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The first “brain drain” we heard about was the most intelligent, skilled individuals of other countries leaving and coming to the United States. Foreign students would come to the U.S. for higher education and then stay (or try to) and use their degree to get a job here. This left developing countries, in particular, struggling to further develop and become competitive without their best and brightest. Now, we’re seeing a brain drain out of the U.S., leaving the U.S. in the same predicament, particularly in science and engineering. Foreign students—many from China and India—come to the U.S. for higher education and, now, take the degree to work back at home. U.S. policy has been: “get an education here and then leave.” So, because they don’t have visas and because China and India now have just as many—if not more—science and engineering jobs, the graduates take their talent to our competitors. To prevent this, CA Congresswoman Zoe Lofgren has introduced a bill to keep foreign-born workers in the country by increasing the number of H1B visas granted. Lofgren argues that the measure will bring money into the U.S. and make the country more competitive. Lofgren is responding to American companies, like Intel, Google, and Oracle, who say they face a serious shortage of talent and need to hire the very best to be competitive. The bill has been met by strong resistance from Republicans and others who point to statistics that the U.S. is producing more than enough American science and engineering grads, and we should be protecting jobs for American. In response, Lofgren and proponents say that even if we don’t increase the number of visas granted, American jobs will not be protected because the U.S. companies are following the U.S.-educated best and the brightest back to their home countries to set up shop. Should we increase the number of visas allowing foreigners to work here? Will such a measure make U.S. companies and/or the U.S. more competitive? Or, during this post-recession period of high unemployment, should we be protecting jobs for Americans?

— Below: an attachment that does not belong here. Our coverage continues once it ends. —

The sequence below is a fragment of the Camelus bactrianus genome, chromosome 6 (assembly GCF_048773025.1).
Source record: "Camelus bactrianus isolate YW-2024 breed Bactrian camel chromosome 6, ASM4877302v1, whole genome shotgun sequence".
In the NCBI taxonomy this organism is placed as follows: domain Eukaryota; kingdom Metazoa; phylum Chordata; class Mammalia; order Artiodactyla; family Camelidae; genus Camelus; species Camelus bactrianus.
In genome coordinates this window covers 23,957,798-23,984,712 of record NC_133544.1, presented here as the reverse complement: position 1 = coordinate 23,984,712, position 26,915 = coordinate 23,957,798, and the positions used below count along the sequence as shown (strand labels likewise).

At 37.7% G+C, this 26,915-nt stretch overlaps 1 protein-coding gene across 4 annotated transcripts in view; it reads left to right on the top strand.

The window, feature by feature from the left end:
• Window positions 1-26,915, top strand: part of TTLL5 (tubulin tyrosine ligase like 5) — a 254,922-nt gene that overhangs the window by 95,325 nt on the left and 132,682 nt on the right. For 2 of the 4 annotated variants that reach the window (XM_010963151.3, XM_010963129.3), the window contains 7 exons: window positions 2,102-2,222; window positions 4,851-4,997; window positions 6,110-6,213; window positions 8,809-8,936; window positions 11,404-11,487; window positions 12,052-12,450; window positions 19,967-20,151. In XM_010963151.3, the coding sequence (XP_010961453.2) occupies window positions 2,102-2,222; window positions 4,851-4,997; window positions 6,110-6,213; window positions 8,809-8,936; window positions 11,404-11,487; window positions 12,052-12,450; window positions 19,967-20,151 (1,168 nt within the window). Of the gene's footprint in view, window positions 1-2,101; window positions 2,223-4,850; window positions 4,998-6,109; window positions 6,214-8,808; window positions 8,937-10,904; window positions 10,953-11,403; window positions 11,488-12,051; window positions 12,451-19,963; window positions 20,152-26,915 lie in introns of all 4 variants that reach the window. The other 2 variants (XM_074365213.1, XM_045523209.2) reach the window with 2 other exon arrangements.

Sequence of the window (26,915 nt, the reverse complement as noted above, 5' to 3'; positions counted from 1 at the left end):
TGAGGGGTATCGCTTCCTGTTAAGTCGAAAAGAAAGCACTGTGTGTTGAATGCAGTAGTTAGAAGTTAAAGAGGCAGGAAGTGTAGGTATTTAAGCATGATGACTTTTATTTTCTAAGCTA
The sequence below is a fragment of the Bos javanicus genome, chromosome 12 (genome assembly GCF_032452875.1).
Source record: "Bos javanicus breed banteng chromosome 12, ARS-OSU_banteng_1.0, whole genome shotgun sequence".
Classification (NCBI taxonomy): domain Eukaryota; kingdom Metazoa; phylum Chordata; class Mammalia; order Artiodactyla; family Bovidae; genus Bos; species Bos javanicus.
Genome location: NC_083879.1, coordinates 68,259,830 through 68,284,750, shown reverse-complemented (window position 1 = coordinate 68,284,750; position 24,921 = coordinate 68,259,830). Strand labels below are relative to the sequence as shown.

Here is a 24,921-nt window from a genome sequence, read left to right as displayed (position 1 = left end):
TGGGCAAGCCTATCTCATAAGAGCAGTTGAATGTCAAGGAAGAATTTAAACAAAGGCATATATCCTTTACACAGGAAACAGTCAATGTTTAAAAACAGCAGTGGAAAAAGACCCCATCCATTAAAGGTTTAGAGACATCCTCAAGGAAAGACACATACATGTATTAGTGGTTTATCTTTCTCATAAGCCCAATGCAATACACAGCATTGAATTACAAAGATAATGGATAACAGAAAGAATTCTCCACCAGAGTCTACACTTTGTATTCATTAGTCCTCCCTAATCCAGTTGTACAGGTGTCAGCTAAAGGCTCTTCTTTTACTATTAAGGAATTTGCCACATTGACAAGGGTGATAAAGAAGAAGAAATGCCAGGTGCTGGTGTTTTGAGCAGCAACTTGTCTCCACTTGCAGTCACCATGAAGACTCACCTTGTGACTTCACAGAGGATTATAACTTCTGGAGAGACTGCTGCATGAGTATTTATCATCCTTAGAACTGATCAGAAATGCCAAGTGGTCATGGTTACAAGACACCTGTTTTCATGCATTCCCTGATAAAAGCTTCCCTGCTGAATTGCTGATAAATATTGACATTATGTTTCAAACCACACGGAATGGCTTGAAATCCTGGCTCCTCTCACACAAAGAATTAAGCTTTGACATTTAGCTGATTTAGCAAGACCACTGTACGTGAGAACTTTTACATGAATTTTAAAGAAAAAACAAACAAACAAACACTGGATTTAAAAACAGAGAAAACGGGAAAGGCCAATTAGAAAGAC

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Here’s why your DWP bill is about to go up